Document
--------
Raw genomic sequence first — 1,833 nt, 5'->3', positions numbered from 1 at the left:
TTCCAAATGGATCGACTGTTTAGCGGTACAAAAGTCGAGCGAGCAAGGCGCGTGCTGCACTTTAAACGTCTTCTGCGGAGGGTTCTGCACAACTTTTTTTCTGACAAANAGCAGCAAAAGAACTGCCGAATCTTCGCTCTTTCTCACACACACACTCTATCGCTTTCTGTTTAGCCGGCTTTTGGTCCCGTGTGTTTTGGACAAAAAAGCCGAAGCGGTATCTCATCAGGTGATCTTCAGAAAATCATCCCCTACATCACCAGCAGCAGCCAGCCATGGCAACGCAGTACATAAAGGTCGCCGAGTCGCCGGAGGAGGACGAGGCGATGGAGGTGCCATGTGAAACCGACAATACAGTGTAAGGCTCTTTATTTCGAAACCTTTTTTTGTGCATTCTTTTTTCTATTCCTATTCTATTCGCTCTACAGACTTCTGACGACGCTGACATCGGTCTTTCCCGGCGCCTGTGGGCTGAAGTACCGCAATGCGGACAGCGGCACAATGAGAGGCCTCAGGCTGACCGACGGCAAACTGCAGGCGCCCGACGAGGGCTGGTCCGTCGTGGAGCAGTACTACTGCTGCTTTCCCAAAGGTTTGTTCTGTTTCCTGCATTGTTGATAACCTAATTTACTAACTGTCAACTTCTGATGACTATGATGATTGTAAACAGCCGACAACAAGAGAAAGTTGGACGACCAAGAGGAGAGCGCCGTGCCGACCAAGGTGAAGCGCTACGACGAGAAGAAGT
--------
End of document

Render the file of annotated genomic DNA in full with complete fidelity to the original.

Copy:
Raw genomic sequence first — 1,833 nt, 5'->3', positions numbered from 1 at the left:
TTCCAAATGGATCGACTGTTTAGCGGTACAAAAGTCGAGCGAGCAAGGCGCGTGCTGCACTTTAAACGTCTTCTGCGGAGGGTTCTGCACAACTTTTTTTCTGACAAANAGCAGCAAAAGAACTGCCGAATCTTCGCTCTTTCTCACACACACACTCTATCGCTTTCTGTTTAGCCGGCTTTTGGTCCCGTGTGTTTTGGACAAAAAAGCCGAAGCGGTATCTCATCAGGTGATCTTCAGAAAATCATCCCCTACATCACCAGCAGCAGCCAGCCATGGCAACGCAGTACATAAAGGTCGCCGAGTCGCCGGAGGAGGACGAGGCGATGGAGGTGCCATGTGAAACCGACAATACAGTGTAAGGCTCTTTATTTCGAAACCTTTTTTTGTGCATTCTTTTTTCTATTCCTATTCTATTCGCTCTACAGACTTCTGACGACGCTGACATCGGTCTTTCCCGGCGCCTGTGGGCTGAAGTACCGCAATGCGGACAGCGGCACAATGAGAGGCCTCAGGCTGACCGACGGCAAACTGCAGGCGCCCGACGAGGGCTGGTCCGTCGTGGAGCAGTACTACTGCTGCTTTCCCAAAGGTTTGTTCTGTTTCCTGCATTGTTGATAACCTAATTTACTAACTGTCAACTTCTGATGACTATGATGATTGTAAACAGCCGACAACAAGAGAAAGTTGGACGACCAAGAGGAGAGCGCCGTGCCGACCAAGGTGAAGCGCTACGACGAGAAGAAGT